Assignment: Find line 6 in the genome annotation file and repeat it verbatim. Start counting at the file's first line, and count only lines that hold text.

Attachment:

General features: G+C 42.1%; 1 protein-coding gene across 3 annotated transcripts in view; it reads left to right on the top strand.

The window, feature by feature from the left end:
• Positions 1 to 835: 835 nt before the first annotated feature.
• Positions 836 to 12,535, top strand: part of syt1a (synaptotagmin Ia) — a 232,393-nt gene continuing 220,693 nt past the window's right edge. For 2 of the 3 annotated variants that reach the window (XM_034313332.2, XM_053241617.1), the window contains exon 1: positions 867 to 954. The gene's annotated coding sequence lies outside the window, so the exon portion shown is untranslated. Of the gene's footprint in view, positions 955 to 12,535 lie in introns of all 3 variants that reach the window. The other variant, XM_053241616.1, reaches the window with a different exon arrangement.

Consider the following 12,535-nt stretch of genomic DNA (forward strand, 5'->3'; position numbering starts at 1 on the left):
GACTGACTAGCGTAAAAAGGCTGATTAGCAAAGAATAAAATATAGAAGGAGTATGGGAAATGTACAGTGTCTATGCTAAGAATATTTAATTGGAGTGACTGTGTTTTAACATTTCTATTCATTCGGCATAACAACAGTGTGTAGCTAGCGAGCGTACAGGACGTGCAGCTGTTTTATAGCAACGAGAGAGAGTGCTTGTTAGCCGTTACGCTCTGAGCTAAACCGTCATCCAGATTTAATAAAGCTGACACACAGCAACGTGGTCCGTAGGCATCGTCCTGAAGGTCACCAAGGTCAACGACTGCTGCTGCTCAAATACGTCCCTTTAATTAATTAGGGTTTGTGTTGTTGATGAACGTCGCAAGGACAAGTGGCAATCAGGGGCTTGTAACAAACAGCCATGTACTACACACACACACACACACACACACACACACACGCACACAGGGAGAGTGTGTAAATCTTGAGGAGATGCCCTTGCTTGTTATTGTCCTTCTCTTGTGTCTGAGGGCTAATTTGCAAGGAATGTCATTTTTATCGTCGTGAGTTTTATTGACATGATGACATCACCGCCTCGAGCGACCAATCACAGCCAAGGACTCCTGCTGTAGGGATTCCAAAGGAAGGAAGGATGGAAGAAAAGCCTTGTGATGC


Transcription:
GACTGACTAGCGTAAAAAGGCTGATTAGCAAAGAATAAAATATAGAAGGAGTATGGGAAATGTACAGTGTCTATGCTAAGAATATTTAATTGGAGTGACTGTGTTTTAACATTTCTATTCATTCGGCATAACAACAGTGTGTAGCTAGCGAGCGTACAGGACGTGCAGCTGTTTTATAGCAACGAGAGAGAGTGCTTGTTAGCCGTTACGCTCTGAGCTAAACCGTCATCCAGATTTAATAAAGCTGACACACAGCAACGTGGTCCGTAGGCATCGTCCTGAAGGTCACCAAGGTCAACGACTGCTGCTGCTCAAATACGTCCCTTTAATTAATTAGGGTTTGTGTTGTTGATGAACGTCGCAAGGACAAGTGGCAATCAGGGGCTTGTAACAAACAGCCATGTACTACACACACACACACACACACACACACACACACGCACACAGGGAGAGTGTGTAAATCTTGAGGAGATGCCCTTGCTTGTTATTGTCCTTCTCTTGTGTCTGAGGGCTAATTTGCAAGGAATGTCATTTTTATCGTCGTGAGTTTTATTGACATGATGACATCACCGCCTCGAGCGACCAATCACAGCCAAGGACTCCTGCTGTAGGGATTCCAAAGGAAGGAAGGATGGAAGAAAAGCCTTGTGATGC